10:38 a.m. (Singapore time) — Japanese Prime Minister Shinzo Abe has seen his approval rating decline, with 55% of respondents in a recent Nikkei/TV Tokyo poll saying they do not have a favorable view of the government's handling of the coronavirus outbreak. That comes despite Japan's "effective response compared with many other countries," said Teneo Intelligence's Tobias Harris.
Harris told CNBC that part of the reason behind the decline in Abe's approval ratings has been due to the perception that he reacted "too slowly to the pandemic." Unlike its peers in the region, Japan initially resisted declaring a nationwide state of emergency until the middle of April, when it reportedly had more than 9,000 infections and nearly 200 deaths in the country. — Eustance Huang
10:04 a.m. (Singapore time) — Taiwan hasn't reported any new cases of the coronavirus disease for more than a week — that's a feat that few globally have achieved even as more countries and territories prepare to roll back containment measures.
Part of Taiwan's efforts includes the use of big data and technology, which helped authorities identity potential cases and isolate those with a higher risk of infection, according to a report published in the Journal of the American Medical Association. That allowed the self-ruled island, located just across a narrow strait from mainland China, to avoid locking down its economy.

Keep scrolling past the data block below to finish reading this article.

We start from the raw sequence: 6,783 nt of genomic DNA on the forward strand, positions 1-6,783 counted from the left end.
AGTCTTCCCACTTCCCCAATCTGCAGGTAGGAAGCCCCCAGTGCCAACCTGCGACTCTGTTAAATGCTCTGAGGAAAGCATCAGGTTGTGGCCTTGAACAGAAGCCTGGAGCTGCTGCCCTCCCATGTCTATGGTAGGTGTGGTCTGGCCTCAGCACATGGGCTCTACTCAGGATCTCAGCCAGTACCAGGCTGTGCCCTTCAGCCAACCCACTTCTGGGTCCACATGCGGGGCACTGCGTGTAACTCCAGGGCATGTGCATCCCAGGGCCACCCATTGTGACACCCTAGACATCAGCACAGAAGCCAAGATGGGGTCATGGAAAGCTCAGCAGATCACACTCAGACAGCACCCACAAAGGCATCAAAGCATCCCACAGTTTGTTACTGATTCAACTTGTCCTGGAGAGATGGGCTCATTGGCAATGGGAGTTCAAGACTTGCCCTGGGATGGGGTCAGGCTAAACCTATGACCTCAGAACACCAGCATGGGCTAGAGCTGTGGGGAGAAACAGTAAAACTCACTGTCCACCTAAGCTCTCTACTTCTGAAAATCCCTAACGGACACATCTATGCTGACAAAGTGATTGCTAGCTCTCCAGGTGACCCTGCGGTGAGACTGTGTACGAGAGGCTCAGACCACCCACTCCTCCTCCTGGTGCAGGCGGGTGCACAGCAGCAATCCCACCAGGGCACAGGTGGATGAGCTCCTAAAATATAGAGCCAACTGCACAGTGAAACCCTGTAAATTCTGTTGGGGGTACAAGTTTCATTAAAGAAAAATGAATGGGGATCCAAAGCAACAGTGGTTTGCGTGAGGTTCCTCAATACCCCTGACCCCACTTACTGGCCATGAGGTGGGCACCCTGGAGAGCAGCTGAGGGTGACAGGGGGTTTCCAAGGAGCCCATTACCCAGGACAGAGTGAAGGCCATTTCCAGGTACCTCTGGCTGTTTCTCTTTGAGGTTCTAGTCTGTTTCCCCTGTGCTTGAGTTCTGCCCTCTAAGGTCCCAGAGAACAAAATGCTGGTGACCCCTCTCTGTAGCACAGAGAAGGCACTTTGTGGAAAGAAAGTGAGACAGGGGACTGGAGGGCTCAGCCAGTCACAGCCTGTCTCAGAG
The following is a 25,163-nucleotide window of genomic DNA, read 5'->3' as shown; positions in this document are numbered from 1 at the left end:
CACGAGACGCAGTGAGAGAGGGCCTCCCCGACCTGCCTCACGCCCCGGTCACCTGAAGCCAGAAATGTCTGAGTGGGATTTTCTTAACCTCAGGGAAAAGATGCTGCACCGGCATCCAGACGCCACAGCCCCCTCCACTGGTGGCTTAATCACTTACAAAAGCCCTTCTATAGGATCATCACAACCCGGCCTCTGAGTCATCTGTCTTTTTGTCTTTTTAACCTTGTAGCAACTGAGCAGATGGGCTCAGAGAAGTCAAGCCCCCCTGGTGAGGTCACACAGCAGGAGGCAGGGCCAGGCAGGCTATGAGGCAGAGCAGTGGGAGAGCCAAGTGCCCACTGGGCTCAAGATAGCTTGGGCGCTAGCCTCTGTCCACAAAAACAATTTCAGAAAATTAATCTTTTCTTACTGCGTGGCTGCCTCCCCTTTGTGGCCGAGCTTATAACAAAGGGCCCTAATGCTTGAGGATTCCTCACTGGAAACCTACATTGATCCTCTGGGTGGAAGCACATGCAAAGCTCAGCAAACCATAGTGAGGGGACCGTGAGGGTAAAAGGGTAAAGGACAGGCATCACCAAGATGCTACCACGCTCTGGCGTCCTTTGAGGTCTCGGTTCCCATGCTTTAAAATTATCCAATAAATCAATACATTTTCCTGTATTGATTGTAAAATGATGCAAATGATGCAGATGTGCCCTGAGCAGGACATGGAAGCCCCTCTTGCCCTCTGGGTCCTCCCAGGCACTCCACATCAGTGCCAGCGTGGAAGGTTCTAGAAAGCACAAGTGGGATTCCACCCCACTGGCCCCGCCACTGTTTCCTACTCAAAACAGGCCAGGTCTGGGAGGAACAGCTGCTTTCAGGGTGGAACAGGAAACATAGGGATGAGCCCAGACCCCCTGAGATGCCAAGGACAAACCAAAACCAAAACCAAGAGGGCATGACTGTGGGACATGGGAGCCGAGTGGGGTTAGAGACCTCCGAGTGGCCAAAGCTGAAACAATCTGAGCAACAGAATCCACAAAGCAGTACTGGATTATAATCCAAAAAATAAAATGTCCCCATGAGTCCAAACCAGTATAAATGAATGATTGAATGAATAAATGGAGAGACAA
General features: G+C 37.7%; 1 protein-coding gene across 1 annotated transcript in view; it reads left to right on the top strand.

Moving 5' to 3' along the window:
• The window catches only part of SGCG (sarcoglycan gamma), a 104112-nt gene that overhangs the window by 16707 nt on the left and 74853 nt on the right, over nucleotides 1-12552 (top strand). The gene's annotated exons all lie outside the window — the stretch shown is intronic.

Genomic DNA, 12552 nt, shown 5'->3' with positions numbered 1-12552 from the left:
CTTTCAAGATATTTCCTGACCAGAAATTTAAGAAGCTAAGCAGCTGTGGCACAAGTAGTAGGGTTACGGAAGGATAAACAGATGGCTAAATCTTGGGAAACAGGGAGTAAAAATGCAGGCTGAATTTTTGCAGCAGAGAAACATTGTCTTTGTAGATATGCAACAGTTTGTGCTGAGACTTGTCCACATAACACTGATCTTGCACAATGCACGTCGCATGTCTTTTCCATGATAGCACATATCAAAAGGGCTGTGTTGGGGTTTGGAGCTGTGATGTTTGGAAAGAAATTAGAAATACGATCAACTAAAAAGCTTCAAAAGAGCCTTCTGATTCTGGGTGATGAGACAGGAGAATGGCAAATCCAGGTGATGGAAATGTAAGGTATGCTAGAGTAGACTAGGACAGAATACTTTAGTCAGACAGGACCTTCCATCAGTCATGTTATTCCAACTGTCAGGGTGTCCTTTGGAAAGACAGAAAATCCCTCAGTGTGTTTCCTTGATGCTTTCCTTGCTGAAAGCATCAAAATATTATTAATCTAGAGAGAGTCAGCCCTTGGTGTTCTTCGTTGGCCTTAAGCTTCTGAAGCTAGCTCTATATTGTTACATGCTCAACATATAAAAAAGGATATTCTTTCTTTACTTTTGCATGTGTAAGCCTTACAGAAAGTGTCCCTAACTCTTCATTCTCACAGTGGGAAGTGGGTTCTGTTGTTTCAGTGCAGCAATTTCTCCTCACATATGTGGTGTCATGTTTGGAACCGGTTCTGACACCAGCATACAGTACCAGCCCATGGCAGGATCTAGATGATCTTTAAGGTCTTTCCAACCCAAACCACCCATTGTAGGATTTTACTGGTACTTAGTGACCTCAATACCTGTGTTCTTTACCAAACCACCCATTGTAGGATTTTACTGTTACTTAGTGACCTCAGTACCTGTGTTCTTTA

Read here for more on what Taiwan did to contain its outbreak, and how Hong Kong and Vietnam managed to achieve similar results. — Yen Nee Lee
8:51 a.m. (Singapore time) — Market research company Euromonitor said U.S. retail sales could be down at least 6.5% in 2020. Factors that can alter its forecast for the year include the duration of the pandemic, the government's response, and the rate at which shoppers feel comfortable enough to return to malls and stores.
Euromonitor said companies that could fare best this year include grocery retailers, e-commerce names, third-party delivery platforms and big food brands. Those that are predicted to struggle most include apparel retailers, department store operators, luxury chains and direct-to-consumer brands. — Lauren Thomas, Saheli Roy Choudhury